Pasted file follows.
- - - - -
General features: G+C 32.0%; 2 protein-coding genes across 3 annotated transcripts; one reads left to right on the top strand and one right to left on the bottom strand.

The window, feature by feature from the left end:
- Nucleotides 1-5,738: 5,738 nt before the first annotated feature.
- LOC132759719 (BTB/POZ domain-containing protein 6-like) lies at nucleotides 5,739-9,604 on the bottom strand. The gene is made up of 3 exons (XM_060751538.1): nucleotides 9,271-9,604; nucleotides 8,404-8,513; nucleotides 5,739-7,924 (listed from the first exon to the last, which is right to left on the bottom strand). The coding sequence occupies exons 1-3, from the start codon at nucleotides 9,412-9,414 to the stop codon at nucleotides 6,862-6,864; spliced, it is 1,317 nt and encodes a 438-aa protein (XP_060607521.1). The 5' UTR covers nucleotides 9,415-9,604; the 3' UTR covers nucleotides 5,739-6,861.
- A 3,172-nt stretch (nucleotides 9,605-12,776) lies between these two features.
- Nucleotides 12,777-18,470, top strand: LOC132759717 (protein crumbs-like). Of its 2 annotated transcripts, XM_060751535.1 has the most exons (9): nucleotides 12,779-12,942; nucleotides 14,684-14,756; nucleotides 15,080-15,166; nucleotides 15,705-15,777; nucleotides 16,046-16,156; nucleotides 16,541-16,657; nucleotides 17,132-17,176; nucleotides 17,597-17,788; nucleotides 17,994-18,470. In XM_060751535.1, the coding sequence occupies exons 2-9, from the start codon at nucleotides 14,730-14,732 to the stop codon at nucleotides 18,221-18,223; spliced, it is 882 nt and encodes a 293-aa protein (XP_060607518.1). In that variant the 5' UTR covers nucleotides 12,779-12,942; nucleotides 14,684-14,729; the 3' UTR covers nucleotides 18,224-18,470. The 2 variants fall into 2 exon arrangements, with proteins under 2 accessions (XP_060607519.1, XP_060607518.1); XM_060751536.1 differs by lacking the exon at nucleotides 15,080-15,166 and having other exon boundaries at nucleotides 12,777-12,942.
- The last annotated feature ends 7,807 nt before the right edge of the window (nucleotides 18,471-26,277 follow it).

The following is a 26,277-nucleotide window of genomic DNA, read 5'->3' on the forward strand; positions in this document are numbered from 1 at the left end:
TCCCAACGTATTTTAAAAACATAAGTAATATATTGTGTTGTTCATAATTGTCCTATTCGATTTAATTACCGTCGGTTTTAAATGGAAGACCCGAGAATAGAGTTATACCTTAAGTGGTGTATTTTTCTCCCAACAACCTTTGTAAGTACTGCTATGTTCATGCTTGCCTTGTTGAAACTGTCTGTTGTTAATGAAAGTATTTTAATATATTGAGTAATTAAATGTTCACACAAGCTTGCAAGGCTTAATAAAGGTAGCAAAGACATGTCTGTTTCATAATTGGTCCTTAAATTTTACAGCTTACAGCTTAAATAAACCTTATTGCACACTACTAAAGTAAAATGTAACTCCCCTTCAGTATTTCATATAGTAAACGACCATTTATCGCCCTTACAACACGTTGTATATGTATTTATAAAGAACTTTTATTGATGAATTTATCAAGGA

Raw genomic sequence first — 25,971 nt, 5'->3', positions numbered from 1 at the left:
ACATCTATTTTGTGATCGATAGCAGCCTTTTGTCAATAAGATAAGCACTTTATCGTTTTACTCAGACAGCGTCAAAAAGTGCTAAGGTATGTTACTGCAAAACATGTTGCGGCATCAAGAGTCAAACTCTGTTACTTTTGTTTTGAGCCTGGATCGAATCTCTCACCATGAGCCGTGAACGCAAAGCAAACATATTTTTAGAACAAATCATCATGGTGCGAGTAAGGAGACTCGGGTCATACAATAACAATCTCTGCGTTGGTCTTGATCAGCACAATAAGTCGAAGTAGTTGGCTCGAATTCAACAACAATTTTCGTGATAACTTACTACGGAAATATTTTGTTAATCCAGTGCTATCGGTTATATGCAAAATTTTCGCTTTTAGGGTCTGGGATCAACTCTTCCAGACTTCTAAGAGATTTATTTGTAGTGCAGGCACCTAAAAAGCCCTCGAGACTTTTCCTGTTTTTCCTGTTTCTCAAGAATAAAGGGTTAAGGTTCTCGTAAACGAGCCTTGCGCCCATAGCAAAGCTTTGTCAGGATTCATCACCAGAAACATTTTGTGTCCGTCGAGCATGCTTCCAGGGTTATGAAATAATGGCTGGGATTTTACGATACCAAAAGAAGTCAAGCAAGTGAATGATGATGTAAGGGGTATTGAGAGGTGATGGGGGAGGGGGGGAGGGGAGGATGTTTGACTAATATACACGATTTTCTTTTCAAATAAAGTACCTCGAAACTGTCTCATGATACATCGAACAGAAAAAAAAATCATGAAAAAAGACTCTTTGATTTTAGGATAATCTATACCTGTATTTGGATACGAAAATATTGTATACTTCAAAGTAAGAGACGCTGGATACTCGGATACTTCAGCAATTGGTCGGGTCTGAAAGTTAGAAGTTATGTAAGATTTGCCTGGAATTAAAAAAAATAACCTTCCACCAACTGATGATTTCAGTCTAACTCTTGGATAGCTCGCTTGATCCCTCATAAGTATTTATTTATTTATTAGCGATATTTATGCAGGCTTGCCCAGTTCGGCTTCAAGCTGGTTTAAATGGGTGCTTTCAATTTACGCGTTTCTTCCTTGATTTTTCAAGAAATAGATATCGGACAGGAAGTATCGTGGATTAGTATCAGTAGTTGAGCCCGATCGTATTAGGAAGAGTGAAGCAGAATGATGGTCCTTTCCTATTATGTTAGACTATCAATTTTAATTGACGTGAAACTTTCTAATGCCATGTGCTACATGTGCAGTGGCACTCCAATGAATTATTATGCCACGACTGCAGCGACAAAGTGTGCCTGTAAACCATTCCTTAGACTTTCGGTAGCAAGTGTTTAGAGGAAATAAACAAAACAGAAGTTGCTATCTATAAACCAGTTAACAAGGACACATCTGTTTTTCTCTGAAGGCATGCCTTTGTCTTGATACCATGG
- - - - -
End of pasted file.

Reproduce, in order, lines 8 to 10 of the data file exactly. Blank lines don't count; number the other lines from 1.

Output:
The following is a 26,277-nucleotide window of genomic DNA, read 5'->3' on the forward strand; positions in this document are numbered from 1 at the left end:
TCCCAACGTATTTTAAAAACATAAGTAATATATTGTGTTGTTCATAATTGTCCTATTCGATTTAATTACCGTCGGTTTTAAATGGAAGACCCGAGAATAGAGTTATACCTTAAGTGGTGTATTTTTCTCCCAACAACCTTTGTAAGTACTGCTATGTTCATGCTTGCCTTGTTGAAACTGTCTGTTGTTAATGAAAGTATTTTAATATATTGAGTAATTAAATGTTCACACAAGCTTGCAAGGCTTAATAAAGGTAGCAAAGACATGTCTGTTTCATAATTGGTCCTTAAATTTTACAGCTTACAGCTTAAATAAACCTTATTGCACACTACTAAAGTAAAATGTAACTCCCCTTCAGTATTTCATATAGTAAACGACCATTTATCGCCCTTACAACACGTTGTATATGTATTTATAAAGAACTTTTATTGATGAATTTATCAAGGA

Raw genomic sequence first — 25,971 nt, 5'->3', positions numbered from 1 at the left: